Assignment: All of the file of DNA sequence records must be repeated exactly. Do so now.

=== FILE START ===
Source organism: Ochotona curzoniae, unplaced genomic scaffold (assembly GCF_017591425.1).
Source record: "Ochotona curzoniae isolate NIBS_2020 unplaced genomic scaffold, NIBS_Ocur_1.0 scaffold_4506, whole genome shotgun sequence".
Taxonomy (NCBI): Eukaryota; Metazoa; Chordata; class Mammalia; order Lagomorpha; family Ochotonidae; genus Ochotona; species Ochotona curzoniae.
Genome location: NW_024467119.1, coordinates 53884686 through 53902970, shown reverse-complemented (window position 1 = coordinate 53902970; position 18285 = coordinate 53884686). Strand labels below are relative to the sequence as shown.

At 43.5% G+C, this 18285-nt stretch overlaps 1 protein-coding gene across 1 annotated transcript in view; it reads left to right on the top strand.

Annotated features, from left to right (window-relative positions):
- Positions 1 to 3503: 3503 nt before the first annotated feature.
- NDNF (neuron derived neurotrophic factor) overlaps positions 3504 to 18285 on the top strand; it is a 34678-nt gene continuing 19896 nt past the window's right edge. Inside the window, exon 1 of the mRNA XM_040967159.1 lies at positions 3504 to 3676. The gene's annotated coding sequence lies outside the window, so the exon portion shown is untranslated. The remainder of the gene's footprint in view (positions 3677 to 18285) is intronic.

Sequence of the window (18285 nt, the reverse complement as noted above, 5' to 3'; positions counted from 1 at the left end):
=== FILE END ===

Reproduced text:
Source organism: Ochotona curzoniae, unplaced genomic scaffold (assembly GCF_017591425.1).
Source record: "Ochotona curzoniae isolate NIBS_2020 unplaced genomic scaffold, NIBS_Ocur_1.0 scaffold_4506, whole genome shotgun sequence".
Taxonomy (NCBI): Eukaryota; Metazoa; Chordata; class Mammalia; order Lagomorpha; family Ochotonidae; genus Ochotona; species Ochotona curzoniae.
Genome location: NW_024467119.1, coordinates 53884686 through 53902970, shown reverse-complemented (window position 1 = coordinate 53902970; position 18285 = coordinate 53884686). Strand labels below are relative to the sequence as shown.

At 43.5% G+C, this 18285-nt stretch overlaps 1 protein-coding gene across 1 annotated transcript in view; it reads left to right on the top strand.

Annotated features, from left to right (window-relative positions):
- Positions 1 to 3503: 3503 nt before the first annotated feature.
- NDNF (neuron derived neurotrophic factor) overlaps positions 3504 to 18285 on the top strand; it is a 34678-nt gene continuing 19896 nt past the window's right edge. Inside the window, exon 1 of the mRNA XM_040967159.1 lies at positions 3504 to 3676. The gene's annotated coding sequence lies outside the window, so the exon portion shown is untranslated. The remainder of the gene's footprint in view (positions 3677 to 18285) is intronic.

Sequence of the window (18285 nt, the reverse complement as noted above, 5' to 3'; positions counted from 1 at the left end):